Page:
FCC frees up 24 GHz+ spectrum for 5G amid dissent

US telecoms regulator the FCC has announced the availability of 11 GHz of high frequency spectrum has been made available for use by 5G.

Scott Bicheno

July 15, 2016

4 Min Read
FCC frees up 24 GHz+ spectrum for 5G amid dissent

US telecoms regulator the FCC has announced the availability of 11 GHz of high frequency spectrum has been made available for use by 5G.

Claiming the US is the first country in the world to make such a move, the FCC has freed up licensed spectrum in the 28 GHz (27.5-28.35 GHz), 37 GHz (37-38.6 GHz), and 39 GHz (38.6-40 GHz) bands, and established a new unlicensed band at 64-71 GHz.

“Fifth-generation, or 5G, connectivity will likely be more than an incremental evolutionary step forward in wireless technology,” said FCC Chairman Tom Wheeler. “It promises quantum leaps forward in three key areas: speeds resembling fibre that are at least 10 times and maybe 100-times faster than today’s 4G LTE networks; responsiveness less than one-thousandth of a second, which enables real-time communication; and network capacity multiples of what is available today.

“Today’s Order will make the United States the first country in the world to identify and open up vast amounts of high frequency spectrum for 5G applications. The big game-changer is that we are using much higher-frequency bands than previously thought viable for flexible uses, including mobile.

“The new high bands we are opening up will be woven with the existing mid and low bands into networks that will provide coverage and high capacity for consumers and businesses We aren’t going to say ‘this band is to be used for 3G, this band for 4G and this band is for 5G.’  Our strength is in providing the flexibility to use all of the spectrum resources in the way that provides the best services.

“And it’s not just licensed spectrum; unlicensed will continue to play a critical role in future networks, as will shared spectrum. Today’s Order will add to an existing unlicensed band to create a massive 14 gigahertz unlicensed band.  Consider that – 14,000 megahertz of unlicensed spectrum, with the same flexibility that has allowed unlicensed to become a breeding ground for innovation.

“It also provides 600 megahertz within the 37 GHz band for shared access between commercial users and federal users. This band can provide access to spectrum where and when it’s needed, and it will serve as a proving ground for policy and technical innovations to enable new forms of spectrum sharing between commercial and federal users.

FCC Commissioner O’Reilly, who is often the dissenting voice on the committee, once more had some reservations. “Going forward, I am unlikely to support any sharing mechanism that resembles the unproven 3.5 GHz experiment or the indoor “hybrid” approach that was proposed and rejected for the 37 GHz band,” he said.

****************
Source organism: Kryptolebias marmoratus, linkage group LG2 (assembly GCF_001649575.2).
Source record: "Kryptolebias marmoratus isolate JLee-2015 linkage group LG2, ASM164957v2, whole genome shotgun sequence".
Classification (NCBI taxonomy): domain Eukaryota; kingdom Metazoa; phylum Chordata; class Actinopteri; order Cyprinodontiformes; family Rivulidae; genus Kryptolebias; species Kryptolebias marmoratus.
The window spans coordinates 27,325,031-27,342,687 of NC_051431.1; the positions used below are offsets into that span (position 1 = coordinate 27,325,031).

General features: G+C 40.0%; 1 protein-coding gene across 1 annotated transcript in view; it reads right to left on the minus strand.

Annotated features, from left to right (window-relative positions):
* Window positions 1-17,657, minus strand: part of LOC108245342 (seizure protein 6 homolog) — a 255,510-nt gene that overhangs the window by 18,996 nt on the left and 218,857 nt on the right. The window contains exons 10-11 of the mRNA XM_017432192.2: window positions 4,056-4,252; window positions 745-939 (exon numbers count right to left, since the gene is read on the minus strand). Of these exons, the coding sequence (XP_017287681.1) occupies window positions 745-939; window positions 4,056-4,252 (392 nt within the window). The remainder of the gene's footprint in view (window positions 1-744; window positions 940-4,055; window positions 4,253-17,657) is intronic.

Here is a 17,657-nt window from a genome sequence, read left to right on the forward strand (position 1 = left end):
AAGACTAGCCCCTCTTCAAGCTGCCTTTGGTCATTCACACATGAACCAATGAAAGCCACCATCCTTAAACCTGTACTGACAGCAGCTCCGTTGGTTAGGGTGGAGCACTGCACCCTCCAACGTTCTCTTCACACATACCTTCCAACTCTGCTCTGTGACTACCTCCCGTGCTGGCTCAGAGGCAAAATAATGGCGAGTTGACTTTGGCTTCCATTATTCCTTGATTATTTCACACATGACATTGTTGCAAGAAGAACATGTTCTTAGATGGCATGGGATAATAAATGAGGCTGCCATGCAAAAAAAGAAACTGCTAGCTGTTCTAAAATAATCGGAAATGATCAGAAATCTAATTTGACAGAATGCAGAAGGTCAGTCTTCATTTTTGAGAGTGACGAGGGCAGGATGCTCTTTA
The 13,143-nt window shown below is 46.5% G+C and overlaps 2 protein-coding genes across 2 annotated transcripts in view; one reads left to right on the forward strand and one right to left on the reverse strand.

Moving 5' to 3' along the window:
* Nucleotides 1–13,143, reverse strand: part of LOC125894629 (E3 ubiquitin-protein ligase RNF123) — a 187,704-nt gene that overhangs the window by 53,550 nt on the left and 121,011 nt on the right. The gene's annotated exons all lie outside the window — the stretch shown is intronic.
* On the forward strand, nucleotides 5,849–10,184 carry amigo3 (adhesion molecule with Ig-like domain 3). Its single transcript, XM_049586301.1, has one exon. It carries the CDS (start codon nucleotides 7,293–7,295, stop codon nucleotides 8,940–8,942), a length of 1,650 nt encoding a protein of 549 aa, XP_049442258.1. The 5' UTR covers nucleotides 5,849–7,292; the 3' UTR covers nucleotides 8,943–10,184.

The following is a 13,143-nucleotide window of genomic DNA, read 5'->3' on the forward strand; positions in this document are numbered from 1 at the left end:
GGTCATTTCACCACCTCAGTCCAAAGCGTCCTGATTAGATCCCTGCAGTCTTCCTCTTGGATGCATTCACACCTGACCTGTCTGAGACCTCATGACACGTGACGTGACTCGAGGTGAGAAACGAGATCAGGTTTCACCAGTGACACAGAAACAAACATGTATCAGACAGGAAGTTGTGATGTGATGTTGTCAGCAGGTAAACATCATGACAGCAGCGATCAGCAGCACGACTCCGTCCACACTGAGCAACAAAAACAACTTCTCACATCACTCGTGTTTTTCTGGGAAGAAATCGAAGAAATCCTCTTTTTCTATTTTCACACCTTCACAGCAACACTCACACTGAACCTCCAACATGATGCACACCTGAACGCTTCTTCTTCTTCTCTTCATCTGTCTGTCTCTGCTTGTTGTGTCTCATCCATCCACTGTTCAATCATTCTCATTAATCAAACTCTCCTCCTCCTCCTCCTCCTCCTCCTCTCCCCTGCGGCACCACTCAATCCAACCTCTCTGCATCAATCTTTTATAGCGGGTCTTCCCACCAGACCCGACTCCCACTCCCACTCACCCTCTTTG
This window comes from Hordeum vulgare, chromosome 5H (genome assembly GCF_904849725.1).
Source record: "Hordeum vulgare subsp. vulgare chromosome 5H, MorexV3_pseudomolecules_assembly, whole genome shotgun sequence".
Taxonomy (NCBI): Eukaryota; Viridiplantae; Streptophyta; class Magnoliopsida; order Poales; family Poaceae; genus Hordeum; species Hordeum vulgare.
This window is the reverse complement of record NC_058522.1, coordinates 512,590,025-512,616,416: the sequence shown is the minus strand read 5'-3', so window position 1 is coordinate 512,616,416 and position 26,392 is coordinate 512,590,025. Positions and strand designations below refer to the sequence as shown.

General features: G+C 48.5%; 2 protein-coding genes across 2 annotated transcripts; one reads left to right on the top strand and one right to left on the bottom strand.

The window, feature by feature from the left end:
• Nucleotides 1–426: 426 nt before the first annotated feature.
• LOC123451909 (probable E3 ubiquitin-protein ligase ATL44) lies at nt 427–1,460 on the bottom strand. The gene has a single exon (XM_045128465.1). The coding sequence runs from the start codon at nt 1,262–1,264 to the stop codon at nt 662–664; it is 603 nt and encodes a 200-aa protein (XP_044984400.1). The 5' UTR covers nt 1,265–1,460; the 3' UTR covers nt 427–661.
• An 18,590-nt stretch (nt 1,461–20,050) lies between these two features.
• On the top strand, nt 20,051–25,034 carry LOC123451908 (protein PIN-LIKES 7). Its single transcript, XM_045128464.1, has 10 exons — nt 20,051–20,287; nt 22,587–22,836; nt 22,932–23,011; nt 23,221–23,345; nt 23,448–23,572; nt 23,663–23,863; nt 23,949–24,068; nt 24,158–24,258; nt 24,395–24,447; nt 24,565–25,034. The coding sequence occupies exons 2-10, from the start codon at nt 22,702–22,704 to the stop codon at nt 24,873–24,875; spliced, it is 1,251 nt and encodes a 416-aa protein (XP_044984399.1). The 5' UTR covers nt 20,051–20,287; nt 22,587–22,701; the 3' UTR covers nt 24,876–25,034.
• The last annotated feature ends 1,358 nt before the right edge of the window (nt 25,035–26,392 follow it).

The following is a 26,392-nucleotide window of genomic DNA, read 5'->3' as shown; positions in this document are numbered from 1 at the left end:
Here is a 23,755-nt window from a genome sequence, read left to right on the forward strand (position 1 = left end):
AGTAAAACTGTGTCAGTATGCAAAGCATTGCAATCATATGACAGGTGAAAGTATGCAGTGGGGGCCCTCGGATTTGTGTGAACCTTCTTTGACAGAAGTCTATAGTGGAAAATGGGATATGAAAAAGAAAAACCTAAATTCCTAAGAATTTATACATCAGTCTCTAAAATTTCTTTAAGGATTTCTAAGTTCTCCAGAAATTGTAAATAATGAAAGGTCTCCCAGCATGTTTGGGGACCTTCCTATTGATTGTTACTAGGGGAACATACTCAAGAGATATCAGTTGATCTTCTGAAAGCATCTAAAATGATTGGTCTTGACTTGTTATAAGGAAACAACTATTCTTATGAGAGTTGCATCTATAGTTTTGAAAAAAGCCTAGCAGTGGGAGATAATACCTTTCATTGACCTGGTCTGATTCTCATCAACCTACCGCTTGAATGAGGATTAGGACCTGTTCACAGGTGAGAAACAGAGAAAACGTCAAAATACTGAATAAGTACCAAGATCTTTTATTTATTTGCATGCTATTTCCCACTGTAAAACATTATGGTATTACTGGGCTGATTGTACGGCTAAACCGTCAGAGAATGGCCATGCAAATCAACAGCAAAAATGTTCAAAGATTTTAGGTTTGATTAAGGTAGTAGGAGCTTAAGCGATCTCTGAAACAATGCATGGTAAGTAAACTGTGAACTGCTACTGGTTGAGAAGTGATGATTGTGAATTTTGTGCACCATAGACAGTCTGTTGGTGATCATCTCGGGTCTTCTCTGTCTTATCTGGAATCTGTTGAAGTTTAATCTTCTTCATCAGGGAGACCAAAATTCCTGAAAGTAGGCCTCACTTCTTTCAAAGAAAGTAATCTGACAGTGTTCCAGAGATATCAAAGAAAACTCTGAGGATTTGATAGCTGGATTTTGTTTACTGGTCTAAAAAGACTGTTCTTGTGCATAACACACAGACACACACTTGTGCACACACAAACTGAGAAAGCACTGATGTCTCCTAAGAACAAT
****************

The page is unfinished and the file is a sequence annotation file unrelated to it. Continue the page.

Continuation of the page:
“I also do not agree that any sharing paradigm with the federal government should be extended to the upper portion of the 37 GHz band, nor should the federal government obtain an allocation in the 42-42.5 GHz band.  In fact, the further notice states that the government has access to the 47.2-50.2 and 50.4-52.6 GHz bands, but is not using the spectrum. The federal government needs to decrease – not increase – its footprint.  This is why I have been outspoken about the need for spectrum fees for federal users as one solution.

“I must dissent, however, to the spectrum aggregation limits imposed in this order and the mobile spectrum holdings discussion in the further notice.  Generally, I oppose spectrum caps in favor of the free market but, in this case, it makes absolutely no sense to impose any limits.  We do not have a consensus definition of 5G, finalized standards, a full understanding of what services will be offered, or any idea of how much spectrum is needed to achieve the capacity, speed and latency goals for particular spectrum bands, but we adopt foolish policy anyway.

“Moreover, this makes the proposal, in the further notice, of a potential holding period precluding certain secondary market transactions utterly preposterous. Transferability restrictions are used when small businesses or other favored entities have access to spectrum set asides, not when licensees pay full price for spectrum at auction.

“Although improvements have been made since the item was originally circulated, I also cannot support the security section of this order requiring a high-level statement of every licensee’s security plans. While I fully support secure networks, wireless providers have every incentive to ensure the soundness of their networks.  A lack of security measures, or even worse a security breach, results in a loss of subscribers, which is not a successful business plan. Therefore, I don’t think that this reporting requirement is necessary or all that helpful.

“Once again, this is the Commission gathering data for the purposes of monitoring, but it is really a means for the Commission to interfere in the design and operations of networks and the starting point for future regulation.  I also cannot support the delegation of authority to the Public Safety Bureau to release an NOI seeking comment on the “security implications and solutions in future 5G networks.”

About the Author(s)

Scott Bicheno

As the Editorial Director of Telecoms.com, Scott oversees all editorial activity on the site and also manages the Telecoms.com Intelligence arm, which focuses on analysis and bespoke content.
Scott has been covering the mobile phone and broader technology industries for over ten years. Prior to Telecoms.com Scott was the primary smartphone specialist at industry analyst Strategy Analytics’. Before that Scott was a technology journalist, covering the PC and telecoms sectors from a business perspective.
Follow him @scottbicheno

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